So class #2 ended up being about anger.
We watched a video of the author of the Love Dare speak about anger and how it can affect your life.
I talked a little bit about this in the overview about me and the hubby.
In the video they also featured clips from FIREPROOF the movie. Which I now would love to see. And can I say Kirk Cameron is still totally hot!
Anger. It's a horrible, destructive thing. Believe me, it has it's place, but when you can't let your anger go, it can virtually destroy your life.
We learned how your own personal anger can cause you to shut yourself off from your spouse (and your children). It also causes your spouse (and children) to shut themselves off to you.
With ever present anger, you can't be open to love. You can't allow yourself to love or to be loved.
This was the biggest wake-up call ever.
I was literally crying during the whole video. This was it. This was our problem. We were both so angry, for who even knows why.
It's so very hard to let go of anger. And it's only been a couple of weeks, so it's easy for it to pop in occasionally.
My husband is making a grand effort of letting the old anger go, and not to allow new anger to come in an turn our lives upside down. I am trying to do the same.
Some days it's REALLY HARD not to be angry.
I'm not saying it's bad to have any anger at all, but when it's an ongoing, festering thing, it's really unhealthy.
It's also a change in the way that you need to view each other. It's about getting rid of the things that help foster anger in your life.
We were given handouts with some suggestions on how to push the negativity out. I'm going to share a couple of these with you. There was a handout for husbands, and one for wives. The husband handout was a list of 25 ways to honor your wife (I'm not going to list all of them...some of them are redundant). The wife handout were 3 ways to honor your husband in a life changing way.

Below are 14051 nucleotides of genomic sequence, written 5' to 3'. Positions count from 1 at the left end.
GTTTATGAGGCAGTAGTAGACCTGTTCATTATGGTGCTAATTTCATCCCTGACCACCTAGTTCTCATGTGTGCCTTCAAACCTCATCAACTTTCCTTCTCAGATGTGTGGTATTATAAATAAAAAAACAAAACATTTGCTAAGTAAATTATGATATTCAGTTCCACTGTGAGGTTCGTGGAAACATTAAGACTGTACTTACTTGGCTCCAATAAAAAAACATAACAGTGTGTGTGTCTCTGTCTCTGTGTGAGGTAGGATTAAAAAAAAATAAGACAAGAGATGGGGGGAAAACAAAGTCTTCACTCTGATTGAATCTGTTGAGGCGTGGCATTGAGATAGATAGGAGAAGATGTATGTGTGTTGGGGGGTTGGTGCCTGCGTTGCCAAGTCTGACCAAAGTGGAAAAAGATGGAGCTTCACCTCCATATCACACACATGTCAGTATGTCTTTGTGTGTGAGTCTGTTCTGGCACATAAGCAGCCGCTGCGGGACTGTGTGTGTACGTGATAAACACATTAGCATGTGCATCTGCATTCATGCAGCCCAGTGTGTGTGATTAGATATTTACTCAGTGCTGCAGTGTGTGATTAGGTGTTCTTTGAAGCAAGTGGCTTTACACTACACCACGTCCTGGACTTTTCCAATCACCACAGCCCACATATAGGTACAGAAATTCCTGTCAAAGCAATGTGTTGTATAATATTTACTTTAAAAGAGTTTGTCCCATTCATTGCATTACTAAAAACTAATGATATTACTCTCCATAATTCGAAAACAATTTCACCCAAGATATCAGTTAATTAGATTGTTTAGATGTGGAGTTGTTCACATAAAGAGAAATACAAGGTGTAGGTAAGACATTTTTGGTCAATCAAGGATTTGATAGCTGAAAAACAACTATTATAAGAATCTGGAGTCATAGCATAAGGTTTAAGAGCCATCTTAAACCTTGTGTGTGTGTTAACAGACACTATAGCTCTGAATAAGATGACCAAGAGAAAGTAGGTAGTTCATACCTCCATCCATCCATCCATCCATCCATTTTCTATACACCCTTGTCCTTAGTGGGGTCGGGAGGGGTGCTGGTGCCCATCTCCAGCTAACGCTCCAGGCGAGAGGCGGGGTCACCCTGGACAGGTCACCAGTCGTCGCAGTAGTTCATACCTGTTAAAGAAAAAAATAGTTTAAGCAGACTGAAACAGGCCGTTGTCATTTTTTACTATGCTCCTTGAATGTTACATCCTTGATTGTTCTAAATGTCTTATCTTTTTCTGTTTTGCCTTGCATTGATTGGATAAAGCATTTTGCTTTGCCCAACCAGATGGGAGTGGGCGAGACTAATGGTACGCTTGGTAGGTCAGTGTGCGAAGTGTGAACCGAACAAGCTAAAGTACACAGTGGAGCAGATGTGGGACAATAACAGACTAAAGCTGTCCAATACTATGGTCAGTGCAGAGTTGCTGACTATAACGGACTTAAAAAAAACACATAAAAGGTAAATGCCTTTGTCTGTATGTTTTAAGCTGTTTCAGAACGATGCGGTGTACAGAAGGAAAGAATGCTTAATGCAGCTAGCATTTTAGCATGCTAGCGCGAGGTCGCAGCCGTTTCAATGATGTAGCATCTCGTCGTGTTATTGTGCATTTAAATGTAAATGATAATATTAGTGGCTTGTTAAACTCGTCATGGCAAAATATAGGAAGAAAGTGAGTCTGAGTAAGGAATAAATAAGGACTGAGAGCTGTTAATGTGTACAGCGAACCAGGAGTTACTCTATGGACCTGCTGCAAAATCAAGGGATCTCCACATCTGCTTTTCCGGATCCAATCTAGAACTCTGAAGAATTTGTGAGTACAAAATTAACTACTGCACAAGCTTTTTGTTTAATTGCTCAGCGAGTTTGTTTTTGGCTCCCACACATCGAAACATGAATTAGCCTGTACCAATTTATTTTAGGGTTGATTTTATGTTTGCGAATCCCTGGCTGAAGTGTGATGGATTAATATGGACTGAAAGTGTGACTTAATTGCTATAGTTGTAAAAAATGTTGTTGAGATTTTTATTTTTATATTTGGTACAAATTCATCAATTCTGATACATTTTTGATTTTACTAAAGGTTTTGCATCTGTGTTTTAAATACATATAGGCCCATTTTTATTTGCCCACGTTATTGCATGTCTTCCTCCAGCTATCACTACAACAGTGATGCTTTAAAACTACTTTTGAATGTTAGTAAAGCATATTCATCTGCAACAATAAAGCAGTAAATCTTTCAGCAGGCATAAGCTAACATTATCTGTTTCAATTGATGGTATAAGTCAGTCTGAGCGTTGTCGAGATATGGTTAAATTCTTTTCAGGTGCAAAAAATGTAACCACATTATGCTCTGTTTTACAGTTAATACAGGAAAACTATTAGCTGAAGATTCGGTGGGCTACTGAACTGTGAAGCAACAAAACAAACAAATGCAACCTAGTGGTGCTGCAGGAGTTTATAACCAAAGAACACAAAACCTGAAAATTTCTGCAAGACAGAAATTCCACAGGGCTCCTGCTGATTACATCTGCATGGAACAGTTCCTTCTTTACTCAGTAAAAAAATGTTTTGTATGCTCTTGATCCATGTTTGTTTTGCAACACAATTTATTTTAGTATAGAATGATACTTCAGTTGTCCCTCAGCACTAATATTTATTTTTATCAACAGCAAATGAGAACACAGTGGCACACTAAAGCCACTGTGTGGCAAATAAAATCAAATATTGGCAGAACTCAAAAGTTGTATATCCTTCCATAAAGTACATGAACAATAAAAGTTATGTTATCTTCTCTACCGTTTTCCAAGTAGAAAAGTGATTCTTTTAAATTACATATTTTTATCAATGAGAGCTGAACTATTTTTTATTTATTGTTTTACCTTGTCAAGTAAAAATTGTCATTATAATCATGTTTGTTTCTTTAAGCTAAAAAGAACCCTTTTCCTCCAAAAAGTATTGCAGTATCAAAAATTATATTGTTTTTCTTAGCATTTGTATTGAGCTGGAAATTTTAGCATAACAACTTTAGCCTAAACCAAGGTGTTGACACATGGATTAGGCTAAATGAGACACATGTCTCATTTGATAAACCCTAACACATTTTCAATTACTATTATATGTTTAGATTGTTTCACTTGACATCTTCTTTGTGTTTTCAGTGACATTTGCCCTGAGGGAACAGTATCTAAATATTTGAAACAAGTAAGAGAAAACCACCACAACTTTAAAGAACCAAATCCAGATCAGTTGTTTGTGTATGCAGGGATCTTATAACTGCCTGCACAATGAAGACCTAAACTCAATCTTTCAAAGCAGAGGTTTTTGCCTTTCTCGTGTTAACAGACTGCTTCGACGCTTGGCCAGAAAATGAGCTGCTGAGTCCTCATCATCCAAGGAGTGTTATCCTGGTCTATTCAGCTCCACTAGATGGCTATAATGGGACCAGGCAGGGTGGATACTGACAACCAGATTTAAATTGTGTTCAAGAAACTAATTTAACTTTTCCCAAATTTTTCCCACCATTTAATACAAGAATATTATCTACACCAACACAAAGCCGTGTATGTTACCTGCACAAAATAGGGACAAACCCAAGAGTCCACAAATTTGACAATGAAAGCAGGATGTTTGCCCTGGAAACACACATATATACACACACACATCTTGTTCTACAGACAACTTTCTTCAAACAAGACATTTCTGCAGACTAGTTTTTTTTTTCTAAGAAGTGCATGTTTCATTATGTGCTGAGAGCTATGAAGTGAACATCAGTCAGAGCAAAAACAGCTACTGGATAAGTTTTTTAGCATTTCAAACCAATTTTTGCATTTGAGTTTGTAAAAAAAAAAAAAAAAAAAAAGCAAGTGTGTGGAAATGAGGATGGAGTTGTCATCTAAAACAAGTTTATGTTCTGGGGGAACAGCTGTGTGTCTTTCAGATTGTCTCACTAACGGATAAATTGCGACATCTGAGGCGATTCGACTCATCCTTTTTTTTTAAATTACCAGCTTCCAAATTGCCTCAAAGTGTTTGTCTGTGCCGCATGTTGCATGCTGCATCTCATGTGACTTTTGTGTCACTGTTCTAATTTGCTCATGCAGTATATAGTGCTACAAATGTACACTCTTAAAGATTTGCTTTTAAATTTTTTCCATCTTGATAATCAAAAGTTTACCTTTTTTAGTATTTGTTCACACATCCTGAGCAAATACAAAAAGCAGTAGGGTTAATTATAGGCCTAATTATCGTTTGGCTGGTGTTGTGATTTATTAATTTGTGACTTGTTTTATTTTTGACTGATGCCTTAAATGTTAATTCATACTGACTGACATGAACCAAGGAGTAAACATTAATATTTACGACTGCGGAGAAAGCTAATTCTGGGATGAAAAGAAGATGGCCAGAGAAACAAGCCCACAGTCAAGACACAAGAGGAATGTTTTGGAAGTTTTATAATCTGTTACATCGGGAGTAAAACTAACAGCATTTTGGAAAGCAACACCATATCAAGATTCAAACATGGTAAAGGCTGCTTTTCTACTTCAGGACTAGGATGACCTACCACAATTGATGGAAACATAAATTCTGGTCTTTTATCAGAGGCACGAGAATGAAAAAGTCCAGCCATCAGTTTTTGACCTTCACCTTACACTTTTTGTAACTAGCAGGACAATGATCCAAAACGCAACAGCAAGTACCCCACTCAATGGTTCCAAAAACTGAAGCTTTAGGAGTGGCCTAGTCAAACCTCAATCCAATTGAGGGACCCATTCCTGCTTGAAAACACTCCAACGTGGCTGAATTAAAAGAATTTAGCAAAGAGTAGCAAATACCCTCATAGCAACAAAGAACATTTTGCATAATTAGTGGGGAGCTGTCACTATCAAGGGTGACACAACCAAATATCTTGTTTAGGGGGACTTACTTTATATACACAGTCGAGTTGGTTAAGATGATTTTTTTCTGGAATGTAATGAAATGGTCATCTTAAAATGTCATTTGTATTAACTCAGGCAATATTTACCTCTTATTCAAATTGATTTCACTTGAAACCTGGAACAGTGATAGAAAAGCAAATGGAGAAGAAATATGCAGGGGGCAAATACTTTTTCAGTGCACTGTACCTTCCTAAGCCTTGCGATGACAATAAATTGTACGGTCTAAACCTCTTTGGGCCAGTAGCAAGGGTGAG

Honor your husband in your heart. Basically, the way that you inwardly talk about your husband will effect how you feel about him.
Honor your husband to others. Okay...easy. Don't trash talk him. I mean there is always some sort of issue that you may have with your husband, but there is a big difference between telling people you think he's lazy, than if you complain about how you don't understand how his socks get so dirty.
Honor your husband to his face. This one seems like it might be easy, but really, if you're used to being angry at each other, you have to put it in your mind to be nice. There are always multiple ways to say things, try the nice way. (one of the things I REALLY need to work on...honesty doesn't have to be mean)
The point of all of these is to help you view your husband in a better light, and in turn he will feel better about himself, and you.
Includes his wife in envisioning the future (team effort!).
Is willing to say "I am sorry" and "forgive me".
Discuss and fairly distribute household responsibilities with his wife.
Seeks the consultation of his wife in everything and about everything.
Follows through with commitments made to his wife.
Initiates meaningful family traditions.
Lets his wife and children into the interior of his life.
Honors his wife in public.
Allows time for his wife to pursue her own private interests.
I think it's all VERY valuable information. I don't think that the wife list is just for the wives and the husband list is just for the husbands. It's important for EVERYONE to make an effort and implement things from both lists.
Some things on the husband list really pertain to me more. I mean, I have always been the one to balance the checkbook and pay the bills. I have made many financial decisions on my own, without consulting Jon. While I feel that I am completely qualified to make the decisions on my own, it's not fair to Jon. He may have a better idea than I do. He may want to be a part of the decision. And quite frankly, if it was him making all of the decisions about our finances and he didn't consult me, I would be ticked.
So lists in hand, and reminders of how not to be angry.
Long. Road. Ahead.
Less arguing on the journey.